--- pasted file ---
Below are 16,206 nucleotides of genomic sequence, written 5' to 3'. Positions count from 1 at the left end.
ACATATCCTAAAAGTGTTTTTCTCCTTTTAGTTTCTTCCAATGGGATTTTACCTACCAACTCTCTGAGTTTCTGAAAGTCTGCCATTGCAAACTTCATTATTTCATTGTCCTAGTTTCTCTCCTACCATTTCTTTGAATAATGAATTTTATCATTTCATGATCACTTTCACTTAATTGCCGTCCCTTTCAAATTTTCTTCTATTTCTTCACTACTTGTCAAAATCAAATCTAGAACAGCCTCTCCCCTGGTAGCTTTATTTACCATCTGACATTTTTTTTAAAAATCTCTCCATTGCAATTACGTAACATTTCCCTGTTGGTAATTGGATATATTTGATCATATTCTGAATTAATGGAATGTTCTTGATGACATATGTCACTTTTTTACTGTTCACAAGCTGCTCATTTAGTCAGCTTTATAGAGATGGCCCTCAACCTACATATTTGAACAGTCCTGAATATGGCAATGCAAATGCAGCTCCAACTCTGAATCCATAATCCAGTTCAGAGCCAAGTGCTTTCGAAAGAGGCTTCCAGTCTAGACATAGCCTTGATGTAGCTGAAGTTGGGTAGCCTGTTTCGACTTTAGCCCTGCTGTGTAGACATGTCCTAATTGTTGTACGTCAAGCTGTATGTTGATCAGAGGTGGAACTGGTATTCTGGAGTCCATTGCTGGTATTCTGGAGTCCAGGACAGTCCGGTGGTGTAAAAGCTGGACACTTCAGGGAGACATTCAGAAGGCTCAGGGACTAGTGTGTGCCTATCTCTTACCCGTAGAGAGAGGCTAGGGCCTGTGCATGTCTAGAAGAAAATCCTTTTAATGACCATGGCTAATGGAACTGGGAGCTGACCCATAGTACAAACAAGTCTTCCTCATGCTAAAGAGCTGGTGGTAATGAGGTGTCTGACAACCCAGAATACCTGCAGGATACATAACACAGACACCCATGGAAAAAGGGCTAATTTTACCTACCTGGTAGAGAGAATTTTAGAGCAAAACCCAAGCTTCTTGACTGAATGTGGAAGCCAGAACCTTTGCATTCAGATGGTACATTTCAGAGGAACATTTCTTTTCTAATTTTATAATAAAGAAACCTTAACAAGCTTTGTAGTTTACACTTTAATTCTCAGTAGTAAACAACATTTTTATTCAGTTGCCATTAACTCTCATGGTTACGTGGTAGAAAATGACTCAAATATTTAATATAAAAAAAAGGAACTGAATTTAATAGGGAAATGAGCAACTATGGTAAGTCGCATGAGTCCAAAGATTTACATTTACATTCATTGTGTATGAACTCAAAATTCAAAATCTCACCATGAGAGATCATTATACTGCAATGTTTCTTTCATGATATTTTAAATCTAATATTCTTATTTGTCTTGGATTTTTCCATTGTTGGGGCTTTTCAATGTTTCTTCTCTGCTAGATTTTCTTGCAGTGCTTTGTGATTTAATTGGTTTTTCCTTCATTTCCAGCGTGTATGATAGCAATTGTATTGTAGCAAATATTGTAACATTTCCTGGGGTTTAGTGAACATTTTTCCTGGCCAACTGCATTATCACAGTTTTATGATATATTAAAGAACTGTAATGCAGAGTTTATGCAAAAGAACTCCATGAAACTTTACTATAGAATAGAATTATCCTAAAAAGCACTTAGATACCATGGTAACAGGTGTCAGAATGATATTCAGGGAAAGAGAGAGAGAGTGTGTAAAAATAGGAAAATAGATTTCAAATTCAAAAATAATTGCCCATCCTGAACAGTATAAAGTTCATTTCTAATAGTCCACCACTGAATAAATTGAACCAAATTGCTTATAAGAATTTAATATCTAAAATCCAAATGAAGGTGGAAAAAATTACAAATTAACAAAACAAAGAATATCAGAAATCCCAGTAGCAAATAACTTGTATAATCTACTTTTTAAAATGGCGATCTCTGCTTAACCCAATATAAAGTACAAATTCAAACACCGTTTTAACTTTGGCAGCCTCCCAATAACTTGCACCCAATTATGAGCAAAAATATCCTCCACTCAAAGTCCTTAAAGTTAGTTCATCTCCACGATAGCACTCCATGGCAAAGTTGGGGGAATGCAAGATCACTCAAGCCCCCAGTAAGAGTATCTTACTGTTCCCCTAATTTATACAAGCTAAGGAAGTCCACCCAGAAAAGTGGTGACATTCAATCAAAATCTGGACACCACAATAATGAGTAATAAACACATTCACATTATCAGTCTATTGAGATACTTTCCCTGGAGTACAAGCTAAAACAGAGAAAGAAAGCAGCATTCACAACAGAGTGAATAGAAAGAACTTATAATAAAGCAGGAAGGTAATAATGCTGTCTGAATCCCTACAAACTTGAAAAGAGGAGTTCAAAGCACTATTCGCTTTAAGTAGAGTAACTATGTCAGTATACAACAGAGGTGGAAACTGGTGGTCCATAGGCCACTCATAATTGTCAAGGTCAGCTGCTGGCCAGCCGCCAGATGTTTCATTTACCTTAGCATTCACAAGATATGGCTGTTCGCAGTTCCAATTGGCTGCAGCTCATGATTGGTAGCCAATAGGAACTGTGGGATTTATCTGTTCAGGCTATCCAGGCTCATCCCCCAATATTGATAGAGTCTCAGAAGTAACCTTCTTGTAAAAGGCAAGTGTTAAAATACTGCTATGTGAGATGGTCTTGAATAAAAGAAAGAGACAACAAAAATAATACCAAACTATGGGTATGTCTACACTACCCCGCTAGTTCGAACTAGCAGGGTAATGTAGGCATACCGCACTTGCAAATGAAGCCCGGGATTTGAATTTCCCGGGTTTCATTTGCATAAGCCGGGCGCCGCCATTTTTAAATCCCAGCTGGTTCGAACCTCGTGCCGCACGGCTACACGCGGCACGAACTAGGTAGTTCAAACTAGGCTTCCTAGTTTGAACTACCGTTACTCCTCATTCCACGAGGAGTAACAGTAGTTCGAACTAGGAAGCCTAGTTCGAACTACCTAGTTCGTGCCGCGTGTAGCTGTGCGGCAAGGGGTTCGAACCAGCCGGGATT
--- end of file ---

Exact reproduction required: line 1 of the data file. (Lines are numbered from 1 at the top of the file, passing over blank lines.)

Below are 16,206 nucleotides of genomic sequence, written 5' to 3'. Positions count from 1 at the left end.